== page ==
An SaaS or ASP vendor may offer only one component of a total system. A PaaS, on the other hand, is more likely to provide most or all required technologies, including software for deploying Web applications and an infrastructure (hardware) on which to run that software. Regardless of descriptive terminology, a Web-based EMR uses software and data hosted in an offsite (to the healthcare organization) application and data center.
Hosted software appeals to users for fundamental reasons. The Web-based EMR model costs less to implement and maintain because the service is based on multitenancy, the practice of spreading applications and data across a large number of servers shared by multiple subscribing organizations. Not only is the cost of implementation far less expensive, the vendor handles everything IT-related but the operation for you. There are no servers to buy, install and configure. Worries like connectivity, hardware, software, monitoring, maintenance, backup, restore, failover and scaling all fall under somebody else's care.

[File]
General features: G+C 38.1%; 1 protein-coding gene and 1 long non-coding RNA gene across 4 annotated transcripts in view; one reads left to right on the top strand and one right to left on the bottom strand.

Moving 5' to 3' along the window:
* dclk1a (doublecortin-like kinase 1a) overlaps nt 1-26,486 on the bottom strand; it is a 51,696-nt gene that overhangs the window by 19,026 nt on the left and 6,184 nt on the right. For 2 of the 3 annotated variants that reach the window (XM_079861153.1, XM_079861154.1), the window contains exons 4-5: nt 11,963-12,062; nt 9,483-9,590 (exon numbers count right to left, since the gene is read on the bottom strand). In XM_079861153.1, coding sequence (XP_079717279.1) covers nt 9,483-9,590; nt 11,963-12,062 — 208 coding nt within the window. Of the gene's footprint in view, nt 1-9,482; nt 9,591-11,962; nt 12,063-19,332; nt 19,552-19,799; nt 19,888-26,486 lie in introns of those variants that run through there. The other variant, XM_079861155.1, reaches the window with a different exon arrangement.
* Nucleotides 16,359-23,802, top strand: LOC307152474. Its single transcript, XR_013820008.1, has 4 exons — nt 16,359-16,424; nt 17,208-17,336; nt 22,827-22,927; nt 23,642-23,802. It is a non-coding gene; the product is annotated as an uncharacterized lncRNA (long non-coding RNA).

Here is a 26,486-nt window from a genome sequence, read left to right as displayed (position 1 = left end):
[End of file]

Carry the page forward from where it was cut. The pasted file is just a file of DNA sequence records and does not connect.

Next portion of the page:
Web-based EMRs also provide anytime-anywhere access — assuming available Internet connectivity. In a mobile-device, social-media driven world, end users expect the same immediate access to the information and communications services they have outside their professional lives. Advances in mHealth using wireless diagnostic devices also increases the need for location-independent access. The complexity involved with typical on-premise EMR installations puts that kind of hardware-agnostic interoperability beyond the reach of all but the largest or well-funded organizations.